> heat it up. Note that Finemet (Fe80.5Nb7B12.5) in the abstract is
          > 1/4th MCE as Gd alloys, which is significant, roughly 1 K change in
          > temperature per Tesla. That's a lot of energy for just one energy
          > exchange.
          >
          >
          >
          >
          > > Paul, take a look at this link:
          > >
          > > http://flux.aps.org/meetings/YR00/MAR00/abs/S5910006.html
          > >
          > > It is the abstract of a meeting of scientists representing the
          Ames
          > > laboratory at the Iowa State Unv. I found these statements
          > > particulary interesting:
          > >
          > > "Precise heat capacity data collected as a function of
          temperature
          > > in various magnetic fields is one of the most accurate indirect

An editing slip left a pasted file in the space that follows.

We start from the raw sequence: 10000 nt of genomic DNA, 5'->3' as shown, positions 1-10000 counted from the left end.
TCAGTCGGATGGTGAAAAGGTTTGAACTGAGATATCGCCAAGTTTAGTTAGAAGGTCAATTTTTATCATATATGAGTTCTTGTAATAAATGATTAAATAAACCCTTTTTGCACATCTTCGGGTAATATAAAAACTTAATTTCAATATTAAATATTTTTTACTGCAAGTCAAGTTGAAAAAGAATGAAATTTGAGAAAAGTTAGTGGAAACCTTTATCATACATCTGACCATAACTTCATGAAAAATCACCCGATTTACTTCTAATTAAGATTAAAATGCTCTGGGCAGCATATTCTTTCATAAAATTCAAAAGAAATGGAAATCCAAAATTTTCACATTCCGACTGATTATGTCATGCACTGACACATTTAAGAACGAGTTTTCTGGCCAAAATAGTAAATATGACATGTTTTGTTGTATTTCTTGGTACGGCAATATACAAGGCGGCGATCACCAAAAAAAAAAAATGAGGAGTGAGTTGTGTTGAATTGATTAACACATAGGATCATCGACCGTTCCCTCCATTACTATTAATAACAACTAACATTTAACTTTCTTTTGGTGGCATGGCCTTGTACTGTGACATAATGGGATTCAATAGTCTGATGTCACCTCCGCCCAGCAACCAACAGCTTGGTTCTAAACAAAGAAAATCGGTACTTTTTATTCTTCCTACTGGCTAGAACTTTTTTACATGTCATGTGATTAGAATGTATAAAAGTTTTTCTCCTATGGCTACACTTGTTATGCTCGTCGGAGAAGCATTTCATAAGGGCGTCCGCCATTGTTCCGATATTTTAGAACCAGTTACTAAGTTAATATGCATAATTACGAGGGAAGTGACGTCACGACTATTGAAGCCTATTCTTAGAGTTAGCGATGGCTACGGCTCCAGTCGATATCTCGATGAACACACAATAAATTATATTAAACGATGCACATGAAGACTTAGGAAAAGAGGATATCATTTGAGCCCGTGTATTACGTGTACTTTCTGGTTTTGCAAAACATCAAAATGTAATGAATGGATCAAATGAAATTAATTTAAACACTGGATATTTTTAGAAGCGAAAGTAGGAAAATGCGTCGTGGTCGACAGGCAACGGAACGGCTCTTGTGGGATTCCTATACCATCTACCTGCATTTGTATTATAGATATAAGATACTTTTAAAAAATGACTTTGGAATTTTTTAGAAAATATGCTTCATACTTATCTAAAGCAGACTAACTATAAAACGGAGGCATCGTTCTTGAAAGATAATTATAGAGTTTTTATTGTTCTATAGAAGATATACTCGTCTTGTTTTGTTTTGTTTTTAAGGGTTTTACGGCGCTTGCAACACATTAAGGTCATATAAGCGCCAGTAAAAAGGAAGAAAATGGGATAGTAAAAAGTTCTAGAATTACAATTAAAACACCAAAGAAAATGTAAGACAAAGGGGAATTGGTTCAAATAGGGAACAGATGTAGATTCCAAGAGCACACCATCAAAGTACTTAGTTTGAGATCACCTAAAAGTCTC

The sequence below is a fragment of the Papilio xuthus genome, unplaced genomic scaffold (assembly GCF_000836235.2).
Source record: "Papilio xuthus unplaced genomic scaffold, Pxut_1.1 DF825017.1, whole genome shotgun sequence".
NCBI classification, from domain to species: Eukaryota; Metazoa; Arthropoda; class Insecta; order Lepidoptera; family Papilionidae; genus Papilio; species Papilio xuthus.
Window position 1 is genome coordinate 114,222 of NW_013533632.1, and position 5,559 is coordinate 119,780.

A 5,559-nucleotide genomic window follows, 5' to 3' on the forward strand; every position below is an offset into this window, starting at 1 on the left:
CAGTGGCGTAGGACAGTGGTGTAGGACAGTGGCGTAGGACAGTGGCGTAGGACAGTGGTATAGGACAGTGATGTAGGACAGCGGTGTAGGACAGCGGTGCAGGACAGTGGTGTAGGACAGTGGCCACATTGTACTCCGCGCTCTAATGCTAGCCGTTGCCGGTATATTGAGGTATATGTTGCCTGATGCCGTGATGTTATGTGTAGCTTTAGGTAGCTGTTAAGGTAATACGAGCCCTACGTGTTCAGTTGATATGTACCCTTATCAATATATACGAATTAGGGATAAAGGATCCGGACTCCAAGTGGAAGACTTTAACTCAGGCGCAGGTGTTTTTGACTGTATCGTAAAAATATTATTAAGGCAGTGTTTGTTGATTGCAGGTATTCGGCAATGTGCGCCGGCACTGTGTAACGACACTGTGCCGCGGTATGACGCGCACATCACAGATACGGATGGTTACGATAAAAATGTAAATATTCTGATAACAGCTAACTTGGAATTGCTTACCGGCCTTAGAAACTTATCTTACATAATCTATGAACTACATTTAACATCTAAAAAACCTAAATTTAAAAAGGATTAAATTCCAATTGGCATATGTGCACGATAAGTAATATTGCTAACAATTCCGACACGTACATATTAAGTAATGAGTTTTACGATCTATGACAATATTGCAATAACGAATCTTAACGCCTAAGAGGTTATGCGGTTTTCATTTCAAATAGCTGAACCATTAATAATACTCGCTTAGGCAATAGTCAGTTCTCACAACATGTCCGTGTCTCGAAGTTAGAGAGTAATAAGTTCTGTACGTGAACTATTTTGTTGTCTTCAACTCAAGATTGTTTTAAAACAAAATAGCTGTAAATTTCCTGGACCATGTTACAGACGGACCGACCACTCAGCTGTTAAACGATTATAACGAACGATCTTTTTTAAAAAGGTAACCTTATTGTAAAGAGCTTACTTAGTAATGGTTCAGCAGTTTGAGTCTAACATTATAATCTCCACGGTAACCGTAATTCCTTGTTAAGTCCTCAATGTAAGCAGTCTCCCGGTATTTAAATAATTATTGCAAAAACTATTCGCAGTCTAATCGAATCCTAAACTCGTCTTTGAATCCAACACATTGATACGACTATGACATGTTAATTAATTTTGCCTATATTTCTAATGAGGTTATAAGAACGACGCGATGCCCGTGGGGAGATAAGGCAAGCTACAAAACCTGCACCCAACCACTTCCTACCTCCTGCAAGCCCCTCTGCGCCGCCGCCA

> > techniques available for the characterization of magnetothermal
          > > properties of magnetic materials"
          > >
          > > and
          > >
          > > "The use of heat capacity data to calculate the magnetocaloric
          > > properties of magnetic solids along with a detailed analysis of
          > > resulting errors and comparison with other indirect and direct
          > > magnetocaloric measurements techniques will be given."
          > >
          > > Looks like maybe I could be right about the relationship between
          the
          > > MCE and specific heat?
          > >
          > > Note one of the presenting scientists is Karl Gschneider, a
          pioneer
          > > in the field of Magnetocaloric mat'ls.
          >
          > But I never stated the energy came from nothing. :-) Although the
          > above quotes don't claim as to _how_ the material heats up. It just
          > states that entropy and temperature go hand in hand, but even that
          I
          > question. For example I seriously doubt they studied